Er, Ginny says the phrase is “Leap over tall buildings…” Maybe leaping over them will be covered in advanced training.

Anyhow, with my first course of CERT training I may not be Superman, or even Batman, but today I feel as though I can kick Robin’s ass.

Please, visit my website for more www.cowart.info and feel free to look over and buy one of my books www.bluefishbooks.info
posted by John Cowart @ 5:45 PM

Your comments are welcome: 3 comments

Wednesday, September 17, 2008

Mass Casualties—One At A Time

When the famous newsman Edward R. Murrow broadcast his radio reports about the London Blitz during World War II, you could hear bombs exploding in the background.

Once, Murrow and some other war correspondents heard sirens and rushed to follow a fire truck. When they got to the site, instead of a bomb crater, they found a kitchen fire; An old lady had left a pot on the stove.

To her, that was a disaster.

The fire had scorched her kitchen wall and set her tea towels on fire!

She was distraught.

Murrow said that in his excitement and in his adrenaline rush amid the war bombings, he’d forgotten that little daily disasters go on just hurting people as they always have.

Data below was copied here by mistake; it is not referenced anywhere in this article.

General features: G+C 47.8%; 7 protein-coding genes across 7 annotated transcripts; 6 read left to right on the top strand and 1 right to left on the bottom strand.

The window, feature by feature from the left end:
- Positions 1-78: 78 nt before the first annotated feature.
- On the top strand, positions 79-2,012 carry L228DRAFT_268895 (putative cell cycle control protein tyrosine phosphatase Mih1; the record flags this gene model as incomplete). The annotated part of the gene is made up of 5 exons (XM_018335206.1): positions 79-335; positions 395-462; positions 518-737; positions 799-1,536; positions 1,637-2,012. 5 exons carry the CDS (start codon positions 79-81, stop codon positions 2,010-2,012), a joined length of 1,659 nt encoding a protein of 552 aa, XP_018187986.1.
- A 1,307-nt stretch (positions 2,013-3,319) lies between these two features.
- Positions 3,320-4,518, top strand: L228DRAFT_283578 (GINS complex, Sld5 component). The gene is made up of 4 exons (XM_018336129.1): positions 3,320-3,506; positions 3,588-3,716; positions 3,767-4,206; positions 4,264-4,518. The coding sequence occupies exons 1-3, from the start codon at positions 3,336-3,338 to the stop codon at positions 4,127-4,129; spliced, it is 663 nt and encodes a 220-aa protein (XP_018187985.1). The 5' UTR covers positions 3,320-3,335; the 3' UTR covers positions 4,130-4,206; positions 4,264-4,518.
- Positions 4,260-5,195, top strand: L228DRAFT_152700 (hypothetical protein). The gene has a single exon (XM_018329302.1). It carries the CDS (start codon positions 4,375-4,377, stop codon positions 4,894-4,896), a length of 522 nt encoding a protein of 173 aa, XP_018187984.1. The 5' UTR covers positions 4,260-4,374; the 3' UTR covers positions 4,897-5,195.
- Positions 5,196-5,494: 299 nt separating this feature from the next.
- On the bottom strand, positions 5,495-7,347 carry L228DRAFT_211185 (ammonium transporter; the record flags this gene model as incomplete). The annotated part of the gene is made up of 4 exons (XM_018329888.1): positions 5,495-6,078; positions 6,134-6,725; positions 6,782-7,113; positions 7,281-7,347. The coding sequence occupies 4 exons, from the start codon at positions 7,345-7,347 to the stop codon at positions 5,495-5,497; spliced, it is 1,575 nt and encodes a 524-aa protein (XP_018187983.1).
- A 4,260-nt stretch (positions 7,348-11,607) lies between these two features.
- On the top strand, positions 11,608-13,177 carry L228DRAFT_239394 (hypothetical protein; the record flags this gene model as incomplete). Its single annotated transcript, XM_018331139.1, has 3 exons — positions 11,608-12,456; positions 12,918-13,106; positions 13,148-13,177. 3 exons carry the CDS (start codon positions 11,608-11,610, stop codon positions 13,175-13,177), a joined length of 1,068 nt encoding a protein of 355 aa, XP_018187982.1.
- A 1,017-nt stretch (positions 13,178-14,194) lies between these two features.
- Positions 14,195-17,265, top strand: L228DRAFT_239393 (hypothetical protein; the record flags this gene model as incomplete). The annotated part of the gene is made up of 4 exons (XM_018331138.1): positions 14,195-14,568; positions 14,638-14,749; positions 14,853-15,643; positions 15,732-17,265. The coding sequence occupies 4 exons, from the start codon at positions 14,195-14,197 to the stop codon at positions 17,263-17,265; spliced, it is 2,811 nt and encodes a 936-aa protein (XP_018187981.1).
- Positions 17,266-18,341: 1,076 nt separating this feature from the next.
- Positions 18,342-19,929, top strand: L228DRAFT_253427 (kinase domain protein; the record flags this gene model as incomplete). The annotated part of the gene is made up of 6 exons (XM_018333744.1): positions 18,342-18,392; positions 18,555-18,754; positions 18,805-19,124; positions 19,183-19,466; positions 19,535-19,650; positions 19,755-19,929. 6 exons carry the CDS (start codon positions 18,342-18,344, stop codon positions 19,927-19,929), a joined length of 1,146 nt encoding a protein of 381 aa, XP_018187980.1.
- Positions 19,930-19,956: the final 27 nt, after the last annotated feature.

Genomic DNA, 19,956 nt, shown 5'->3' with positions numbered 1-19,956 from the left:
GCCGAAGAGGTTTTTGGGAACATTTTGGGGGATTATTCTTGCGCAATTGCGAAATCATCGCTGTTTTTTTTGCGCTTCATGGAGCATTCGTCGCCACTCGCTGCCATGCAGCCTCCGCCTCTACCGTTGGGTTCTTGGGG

Last night Ginny and I attended our final Community Emergency Response Team (CERT) class. We discussed mass casualities related to terrorism, or to epidemic disease, or to natural disasters.

We plan to attend a huge disaster drill this weekend where we will fight real fires, search debris fields, .rescue victims from a burning house, and extricate victims from under overturned car crashes.

We are both hyper!

We talked about it all evening.

Then when we got home, I found a phone message from Mike, a fireman friend, who was upset because his buddy, another firefighter, recently attempted suicide. Domestic problems shoved this guy close to the edge.

Mass casualties are just individual casualties that happen to happen all at the same time.

So, the Good Shepherd leaves the Ninety and Nine and goes to seek and to save the one lost endangered sheep that has gone astray. The love of our infinite God enables Him to deal with mass causalities one at a time. He lavishes us with individual attention even as the whole world and all the people in it fall deeper and deeper into the consequences of sin.